Churchill's scientists

13th April 2015 in Archives Centre, Art & Exhibitions

Another day, another exhibition ... 2015 is turning into a very good year for Churchill fans, and today we are highlighting the exhibition on Churchill's Scientists, which is on at the Science Museum until next March. We have contributed 30 or so scans from our wartime scientific collections and from Churchill's own papers, including his far-sighted articles on the advances of science, and are continuing to supply a selection of the original proofs from his history of the Second World War, which we change every few months, to avoid damage from light exposure. These proofs reveal Churchill's fascination with the rapid advances in radar and weapons technology which helped to win the war, and also his deep fear of the German U-boats which aimed to starve Britain into submission by attacking merchant shipping. As he said, "The only thing that ever really frightened me as Prime Minister in the war was the U-boat peril", likening it to a diver with sharks biting at his air pipe, and the image which we're showing here tells you exactly why Churchill was so worried.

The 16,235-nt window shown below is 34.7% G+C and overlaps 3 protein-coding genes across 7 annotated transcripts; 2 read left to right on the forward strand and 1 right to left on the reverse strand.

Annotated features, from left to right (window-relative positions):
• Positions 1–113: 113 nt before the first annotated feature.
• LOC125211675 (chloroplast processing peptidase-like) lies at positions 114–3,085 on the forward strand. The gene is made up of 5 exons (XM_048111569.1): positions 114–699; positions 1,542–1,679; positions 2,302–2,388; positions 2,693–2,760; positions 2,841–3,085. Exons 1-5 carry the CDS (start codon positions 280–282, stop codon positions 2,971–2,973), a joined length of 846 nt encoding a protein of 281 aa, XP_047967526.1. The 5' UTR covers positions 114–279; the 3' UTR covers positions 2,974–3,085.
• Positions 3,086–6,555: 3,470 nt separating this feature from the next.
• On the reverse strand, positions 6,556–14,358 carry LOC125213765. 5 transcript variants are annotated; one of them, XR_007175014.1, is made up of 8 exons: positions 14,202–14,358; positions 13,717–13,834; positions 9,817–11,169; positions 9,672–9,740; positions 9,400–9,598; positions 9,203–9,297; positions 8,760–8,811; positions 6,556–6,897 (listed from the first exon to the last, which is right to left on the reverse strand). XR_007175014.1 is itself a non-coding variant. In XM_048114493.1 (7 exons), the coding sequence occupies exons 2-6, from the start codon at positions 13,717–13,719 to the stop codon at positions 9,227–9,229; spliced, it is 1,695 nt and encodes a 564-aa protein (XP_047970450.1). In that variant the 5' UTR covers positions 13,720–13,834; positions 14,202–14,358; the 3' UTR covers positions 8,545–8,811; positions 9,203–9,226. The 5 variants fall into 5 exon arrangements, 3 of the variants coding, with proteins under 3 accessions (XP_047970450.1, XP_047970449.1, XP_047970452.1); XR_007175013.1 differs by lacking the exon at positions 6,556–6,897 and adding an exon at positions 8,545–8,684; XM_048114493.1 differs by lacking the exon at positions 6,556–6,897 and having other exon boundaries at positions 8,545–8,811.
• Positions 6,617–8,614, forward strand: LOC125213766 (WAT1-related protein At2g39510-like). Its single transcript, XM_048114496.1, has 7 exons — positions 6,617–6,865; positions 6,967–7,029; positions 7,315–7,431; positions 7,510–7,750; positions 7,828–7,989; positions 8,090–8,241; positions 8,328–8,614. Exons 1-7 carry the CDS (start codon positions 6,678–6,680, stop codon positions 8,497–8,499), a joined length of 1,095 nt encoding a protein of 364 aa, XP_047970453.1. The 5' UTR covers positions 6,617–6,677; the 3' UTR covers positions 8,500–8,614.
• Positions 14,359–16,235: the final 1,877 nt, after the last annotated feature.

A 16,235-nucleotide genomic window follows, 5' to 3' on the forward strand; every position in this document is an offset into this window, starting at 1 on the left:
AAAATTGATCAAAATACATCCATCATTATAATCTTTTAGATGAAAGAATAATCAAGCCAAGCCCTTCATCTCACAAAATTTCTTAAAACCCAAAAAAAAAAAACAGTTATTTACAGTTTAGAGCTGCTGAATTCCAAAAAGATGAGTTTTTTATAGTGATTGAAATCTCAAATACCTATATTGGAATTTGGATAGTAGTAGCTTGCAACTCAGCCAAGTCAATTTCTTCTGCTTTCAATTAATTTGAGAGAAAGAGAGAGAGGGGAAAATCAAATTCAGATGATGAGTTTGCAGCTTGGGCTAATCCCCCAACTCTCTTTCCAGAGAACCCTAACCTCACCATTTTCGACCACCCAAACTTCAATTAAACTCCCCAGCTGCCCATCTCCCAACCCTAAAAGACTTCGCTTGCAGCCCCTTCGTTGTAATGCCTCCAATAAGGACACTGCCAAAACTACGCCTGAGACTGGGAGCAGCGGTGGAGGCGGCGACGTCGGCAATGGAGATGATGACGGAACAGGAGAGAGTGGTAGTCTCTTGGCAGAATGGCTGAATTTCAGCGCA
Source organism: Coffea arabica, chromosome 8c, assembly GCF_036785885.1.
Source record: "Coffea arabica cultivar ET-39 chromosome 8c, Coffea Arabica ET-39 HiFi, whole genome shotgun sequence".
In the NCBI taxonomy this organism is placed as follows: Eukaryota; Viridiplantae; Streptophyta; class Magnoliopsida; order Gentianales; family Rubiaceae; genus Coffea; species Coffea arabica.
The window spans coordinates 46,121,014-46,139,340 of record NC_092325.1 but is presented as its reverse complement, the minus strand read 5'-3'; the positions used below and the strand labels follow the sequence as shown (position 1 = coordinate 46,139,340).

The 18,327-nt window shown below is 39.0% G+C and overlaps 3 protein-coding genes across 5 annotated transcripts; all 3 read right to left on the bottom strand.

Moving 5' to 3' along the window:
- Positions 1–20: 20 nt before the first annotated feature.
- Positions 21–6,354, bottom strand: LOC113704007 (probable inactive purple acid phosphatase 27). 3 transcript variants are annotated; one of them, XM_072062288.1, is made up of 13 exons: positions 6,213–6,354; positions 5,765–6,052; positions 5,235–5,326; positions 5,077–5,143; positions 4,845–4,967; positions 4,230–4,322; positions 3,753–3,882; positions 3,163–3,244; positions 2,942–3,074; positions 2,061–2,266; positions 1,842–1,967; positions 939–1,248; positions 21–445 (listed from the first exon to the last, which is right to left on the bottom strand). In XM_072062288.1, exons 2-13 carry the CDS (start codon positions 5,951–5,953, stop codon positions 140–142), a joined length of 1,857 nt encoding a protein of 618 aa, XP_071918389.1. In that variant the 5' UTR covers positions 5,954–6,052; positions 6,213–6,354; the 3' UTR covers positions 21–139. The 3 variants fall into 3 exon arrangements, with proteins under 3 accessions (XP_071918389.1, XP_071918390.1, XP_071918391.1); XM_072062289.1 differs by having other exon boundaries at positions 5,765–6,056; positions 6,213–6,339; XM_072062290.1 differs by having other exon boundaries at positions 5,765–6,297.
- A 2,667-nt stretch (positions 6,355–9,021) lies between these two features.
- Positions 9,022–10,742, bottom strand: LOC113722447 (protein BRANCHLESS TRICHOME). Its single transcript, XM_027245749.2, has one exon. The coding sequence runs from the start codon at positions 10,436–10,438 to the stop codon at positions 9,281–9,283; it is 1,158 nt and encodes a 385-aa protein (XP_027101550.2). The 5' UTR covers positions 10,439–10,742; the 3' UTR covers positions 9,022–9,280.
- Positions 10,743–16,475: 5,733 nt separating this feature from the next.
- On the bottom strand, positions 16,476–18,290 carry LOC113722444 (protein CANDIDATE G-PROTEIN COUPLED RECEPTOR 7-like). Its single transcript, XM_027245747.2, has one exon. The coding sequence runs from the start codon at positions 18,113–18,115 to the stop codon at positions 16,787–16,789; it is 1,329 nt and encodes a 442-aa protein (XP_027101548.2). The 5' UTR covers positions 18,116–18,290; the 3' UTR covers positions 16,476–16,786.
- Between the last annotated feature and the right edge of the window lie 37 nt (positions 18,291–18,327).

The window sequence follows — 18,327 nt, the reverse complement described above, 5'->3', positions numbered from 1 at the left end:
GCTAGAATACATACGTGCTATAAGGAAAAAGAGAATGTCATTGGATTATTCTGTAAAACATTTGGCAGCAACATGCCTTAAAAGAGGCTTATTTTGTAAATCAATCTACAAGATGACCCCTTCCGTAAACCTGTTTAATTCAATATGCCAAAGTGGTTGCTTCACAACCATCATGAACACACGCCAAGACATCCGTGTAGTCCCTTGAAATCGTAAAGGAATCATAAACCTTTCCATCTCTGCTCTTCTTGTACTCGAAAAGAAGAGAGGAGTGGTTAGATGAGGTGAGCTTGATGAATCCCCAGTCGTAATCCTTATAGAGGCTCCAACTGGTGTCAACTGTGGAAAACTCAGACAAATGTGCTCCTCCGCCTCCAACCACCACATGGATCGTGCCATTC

Chart of shipping losses, 1939-41

Chart of merchant shipping losses, 1939-41. Reference: MacDougall Papers, MACD 28/4.

This deceptively cheerful looking piece of paper is one of a series of Statistical Branch charts from the papers of the economist Sir Donald MacDougall, showing the thousands of tons of merchant shipping lost up to April 1941. The blue sections show the appalling numbers of ships sunk by U-boats, and other charts in this collection show the mercifully short period when Britain's food reserves dipped below danger level. The charts also show the importance of different food stuffs, as meat, bacon and ham (considered separate from meat), cheese, butter, margarine and lard and also sugar all have separate sets of statistics, although rather surprisingly, wheat is not included.


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